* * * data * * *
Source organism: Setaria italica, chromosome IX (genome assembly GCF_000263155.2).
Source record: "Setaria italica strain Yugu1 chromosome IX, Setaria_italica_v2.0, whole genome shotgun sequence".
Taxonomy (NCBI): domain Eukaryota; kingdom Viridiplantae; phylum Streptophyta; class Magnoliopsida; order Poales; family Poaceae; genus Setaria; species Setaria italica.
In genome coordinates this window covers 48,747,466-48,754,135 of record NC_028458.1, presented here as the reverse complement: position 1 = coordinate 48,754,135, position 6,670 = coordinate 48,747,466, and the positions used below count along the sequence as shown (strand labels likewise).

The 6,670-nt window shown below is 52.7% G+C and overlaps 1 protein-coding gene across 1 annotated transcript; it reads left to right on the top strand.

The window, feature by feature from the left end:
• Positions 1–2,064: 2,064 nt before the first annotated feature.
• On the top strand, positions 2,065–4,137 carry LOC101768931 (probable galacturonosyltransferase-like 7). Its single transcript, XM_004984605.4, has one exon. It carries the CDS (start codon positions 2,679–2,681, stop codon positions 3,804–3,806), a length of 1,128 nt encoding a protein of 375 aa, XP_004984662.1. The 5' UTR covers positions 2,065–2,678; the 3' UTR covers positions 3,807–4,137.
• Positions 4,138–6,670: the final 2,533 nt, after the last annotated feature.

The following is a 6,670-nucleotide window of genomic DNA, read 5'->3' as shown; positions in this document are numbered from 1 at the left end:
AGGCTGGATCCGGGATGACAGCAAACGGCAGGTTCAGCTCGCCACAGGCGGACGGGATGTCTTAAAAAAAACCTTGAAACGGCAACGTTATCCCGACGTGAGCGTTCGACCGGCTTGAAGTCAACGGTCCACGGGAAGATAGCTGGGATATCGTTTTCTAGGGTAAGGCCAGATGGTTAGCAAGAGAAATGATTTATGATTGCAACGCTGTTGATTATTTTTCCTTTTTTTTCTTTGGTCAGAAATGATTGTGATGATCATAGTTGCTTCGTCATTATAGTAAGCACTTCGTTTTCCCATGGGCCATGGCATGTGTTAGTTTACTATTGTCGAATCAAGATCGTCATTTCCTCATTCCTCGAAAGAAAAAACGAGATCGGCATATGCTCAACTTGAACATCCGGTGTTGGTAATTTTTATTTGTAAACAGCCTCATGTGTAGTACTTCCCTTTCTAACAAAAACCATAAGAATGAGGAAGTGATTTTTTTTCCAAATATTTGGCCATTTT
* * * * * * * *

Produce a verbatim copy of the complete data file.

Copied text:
Source organism: Setaria italica, chromosome IX (genome assembly GCF_000263155.2).
Source record: "Setaria italica strain Yugu1 chromosome IX, Setaria_italica_v2.0, whole genome shotgun sequence".
Taxonomy (NCBI): domain Eukaryota; kingdom Viridiplantae; phylum Streptophyta; class Magnoliopsida; order Poales; family Poaceae; genus Setaria; species Setaria italica.
In genome coordinates this window covers 48,747,466-48,754,135 of record NC_028458.1, presented here as the reverse complement: position 1 = coordinate 48,754,135, position 6,670 = coordinate 48,747,466, and the positions used below count along the sequence as shown (strand labels likewise).

The 6,670-nt window shown below is 52.7% G+C and overlaps 1 protein-coding gene across 1 annotated transcript; it reads left to right on the top strand.

The window, feature by feature from the left end:
• Positions 1–2,064: 2,064 nt before the first annotated feature.
• On the top strand, positions 2,065–4,137 carry LOC101768931 (probable galacturonosyltransferase-like 7). Its single transcript, XM_004984605.4, has one exon. It carries the CDS (start codon positions 2,679–2,681, stop codon positions 3,804–3,806), a length of 1,128 nt encoding a protein of 375 aa, XP_004984662.1. The 5' UTR covers positions 2,065–2,678; the 3' UTR covers positions 3,807–4,137.
• Positions 4,138–6,670: the final 2,533 nt, after the last annotated feature.

The following is a 6,670-nucleotide window of genomic DNA, read 5'->3' as shown; positions in this document are numbered from 1 at the left end:
AGGCTGGATCCGGGATGACAGCAAACGGCAGGTTCAGCTCGCCACAGGCGGACGGGATGTCTTAAAAAAAACCTTGAAACGGCAACGTTATCCCGACGTGAGCGTTCGACCGGCTTGAAGTCAACGGTCCACGGGAAGATAGCTGGGATATCGTTTTCTAGGGTAAGGCCAGATGGTTAGCAAGAGAAATGATTTATGATTGCAACGCTGTTGATTATTTTTCCTTTTTTTTCTTTGGTCAGAAATGATTGTGATGATCATAGTTGCTTCGTCATTATAGTAAGCACTTCGTTTTCCCATGGGCCATGGCATGTGTTAGTTTACTATTGTCGAATCAAGATCGTCATTTCCTCATTCCTCGAAAGAAAAAACGAGATCGGCATATGCTCAACTTGAACATCCGGTGTTGGTAATTTTTATTTGTAAACAGCCTCATGTGTAGTACTTCCCTTTCTAACAAAAACCATAAGAATGAGGAAGTGATTTTTTTTCCAAATATTTGGCCATTTT